R.C. 2903.21(A), the aggravated menacing statute, states that “[n]o person shall knowingly cause another to believe that the offender will cause serious physical harm to the person or property of such other person or member of his immediate family.” Menacing becomes aggravated when the harm threatened is serious. Appellant contends that in order to be guilty of menacing, the offender must threaten to hurt either the hearer of the threat or a member of the hearer's immediate family. Appellant states that he cannot menace his former wife by expressing his thoughts and venting his anger to a CSEA case worker who is not related to his former wife.
The appellate districts have come to conflicting resolutions of the issue of whether the above fact pattern constitutes menacing. The First District has held that the threat constituting menacing need not be made in the presence of the intended target. State v. Roberts (Sept. 26, 1990), Hamilton App. No. C-890639, unreported, 1990 WL 410625; State v. Kuhn (Mar. 28, 1984), Hamilton App. Nos. C-830489 and C-830490, unreported, 1984 WL 6821. In Roberts, the defendant was convicted of menacing after telling one police officer what he would like to do to another police officer. The Twelfth District followed the First District's construction of the menacing statute in State v. Manny (May 26, 1992), Warren App. No. CA91-06-054, unreported, 1992 WL 113246.
Contrary to the preceding unreported cases, the Legislative Service Commission comments to R.C. 2903.21 explain that “the threatened harm need not be directed at the victim as such, but may be directed at a member of the victim's immediate family. Under former law, the person to whom the threat was addressed had also to be the object of the threatened harm.” The former law, R.C. 2901.25, stated, “No person shall assault or threaten another in a menacing manner * * *.” 1953 H.B. No. 1.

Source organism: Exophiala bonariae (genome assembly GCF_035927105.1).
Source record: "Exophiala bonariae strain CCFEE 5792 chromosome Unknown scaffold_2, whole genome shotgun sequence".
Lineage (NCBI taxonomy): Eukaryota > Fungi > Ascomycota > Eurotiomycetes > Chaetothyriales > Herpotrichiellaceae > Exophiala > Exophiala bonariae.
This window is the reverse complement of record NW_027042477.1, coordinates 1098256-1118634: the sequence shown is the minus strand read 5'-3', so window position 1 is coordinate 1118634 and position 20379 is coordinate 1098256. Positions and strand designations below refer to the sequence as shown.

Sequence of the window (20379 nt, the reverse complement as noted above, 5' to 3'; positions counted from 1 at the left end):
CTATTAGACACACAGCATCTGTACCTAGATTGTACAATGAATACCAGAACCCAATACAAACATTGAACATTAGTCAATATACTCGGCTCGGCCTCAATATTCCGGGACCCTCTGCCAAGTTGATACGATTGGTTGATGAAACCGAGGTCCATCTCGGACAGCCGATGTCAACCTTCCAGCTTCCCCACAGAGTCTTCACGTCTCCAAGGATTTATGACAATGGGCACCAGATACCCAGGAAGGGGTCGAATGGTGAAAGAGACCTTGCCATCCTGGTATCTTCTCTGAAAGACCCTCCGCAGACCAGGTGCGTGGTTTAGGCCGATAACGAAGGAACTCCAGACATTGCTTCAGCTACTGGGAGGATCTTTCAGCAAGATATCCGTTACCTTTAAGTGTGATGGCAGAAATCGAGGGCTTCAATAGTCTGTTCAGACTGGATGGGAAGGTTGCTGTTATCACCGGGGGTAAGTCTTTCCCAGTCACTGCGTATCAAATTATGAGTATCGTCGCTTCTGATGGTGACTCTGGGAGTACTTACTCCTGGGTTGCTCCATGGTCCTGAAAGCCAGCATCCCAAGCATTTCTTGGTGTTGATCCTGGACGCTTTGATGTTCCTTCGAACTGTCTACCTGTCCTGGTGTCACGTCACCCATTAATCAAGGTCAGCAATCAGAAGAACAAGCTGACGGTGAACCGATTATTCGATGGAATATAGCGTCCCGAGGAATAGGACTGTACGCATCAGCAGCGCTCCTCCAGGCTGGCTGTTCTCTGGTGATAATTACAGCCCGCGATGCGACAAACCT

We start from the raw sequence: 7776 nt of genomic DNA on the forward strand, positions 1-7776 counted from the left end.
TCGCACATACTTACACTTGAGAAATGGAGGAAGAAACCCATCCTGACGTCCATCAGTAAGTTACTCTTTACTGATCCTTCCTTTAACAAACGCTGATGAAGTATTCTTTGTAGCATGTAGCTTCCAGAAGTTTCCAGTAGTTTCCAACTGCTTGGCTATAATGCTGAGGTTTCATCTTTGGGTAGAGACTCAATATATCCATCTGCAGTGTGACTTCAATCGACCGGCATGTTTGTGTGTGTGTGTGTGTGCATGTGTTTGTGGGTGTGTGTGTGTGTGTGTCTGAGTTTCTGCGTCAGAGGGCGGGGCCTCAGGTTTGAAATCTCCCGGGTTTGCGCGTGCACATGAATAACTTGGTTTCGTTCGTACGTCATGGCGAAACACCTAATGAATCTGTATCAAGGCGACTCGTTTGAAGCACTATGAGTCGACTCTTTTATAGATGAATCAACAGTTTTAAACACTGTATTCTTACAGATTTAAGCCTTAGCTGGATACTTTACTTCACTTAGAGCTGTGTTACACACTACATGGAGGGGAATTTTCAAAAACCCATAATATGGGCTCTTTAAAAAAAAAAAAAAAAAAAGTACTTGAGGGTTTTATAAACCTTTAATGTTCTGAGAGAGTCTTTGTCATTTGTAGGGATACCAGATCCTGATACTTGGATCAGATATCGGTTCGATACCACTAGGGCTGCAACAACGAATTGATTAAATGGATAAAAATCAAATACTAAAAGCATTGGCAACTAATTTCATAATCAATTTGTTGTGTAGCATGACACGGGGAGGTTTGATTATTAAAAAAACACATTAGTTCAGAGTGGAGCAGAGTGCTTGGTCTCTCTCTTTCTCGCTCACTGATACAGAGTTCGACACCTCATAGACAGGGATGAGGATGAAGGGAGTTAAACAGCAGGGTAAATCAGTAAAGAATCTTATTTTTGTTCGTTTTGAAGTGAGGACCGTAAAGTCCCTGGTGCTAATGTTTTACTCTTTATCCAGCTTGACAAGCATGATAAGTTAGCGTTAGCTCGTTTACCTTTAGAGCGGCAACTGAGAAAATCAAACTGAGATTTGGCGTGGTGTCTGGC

This legislative history demonstrates that prior to 1974 an offender convicted of menacing had to threaten to injure the person to whom he was speaking. After the 1974 amendment, the offender could also threaten to injure an immediate relative of the person to whom he was speaking. In addition, the general rules of statutory construction require a criminal statute to be strictly construed against the state and liberally construed in favor of the accused. State v. Conley (1947), 147 Ohio St. 351, 353, 34 O.O. 279, 280, 71 N.E.2d 275, 276.
Accordingly, this court takes a stance opposing that of the First and the Twelfth Districts. We follow the Eleventh District's line of reasoning in State v. Chmiel (Sept. 26, 1997), Lake App. No. 96-L-173, unreported, 1997 WL 663316. Chmiel was the woman who called a mental health agency and the police to get help for a psychological problem she was having involving malicious thoughts about a three-year-old neighbor. After the police warned the three-year-old's mother about Chmiel's thoughts, they charged Chmiel with aggravated menacing and menacing by stalking. The appellate court reversed Chmiel's conviction, holding:
“In the case sub judice, it is clear that the State failed to meet its burden and, therefore, the trial court erred by overruling appellant's motion for acquittal. The testimony of the neighbor girl's mother made it clear that neither she nor any family member knew appellant or ever communicated with her in any way. Quite simply, whatever thoughts that appellant was having about the neighborhood girl were never made known to the potential victim or her family until the police informed them on August 29, 1996. Without a threat made known to the potential victim or her family, a key element of both the aggravating menacing and the menacing by stalking statutes is missing. The thoughts alone of appellant were insufficient to result in a conviction.” Id.
Youngstown v. Moffo (Apr. 11, 1985), Mahoning App. No. 84-CA-15, unreported, 1985 WL 10409, is a case out of this district which, although not directly on point, offers guidance to our analysis. The Moffo case dealt with a deficient affidavit which required reversal of Moffo's conviction for menacing because a statement contained in the affidavit revealed that the case was missing a required element. That is, the complaint stated that Moffo knowingly caused an employee to believe that Moffo would harm her employer's person or property. We reversed Moffo's conviction because the employee was not immediately related to her employer, who was the alleged victim.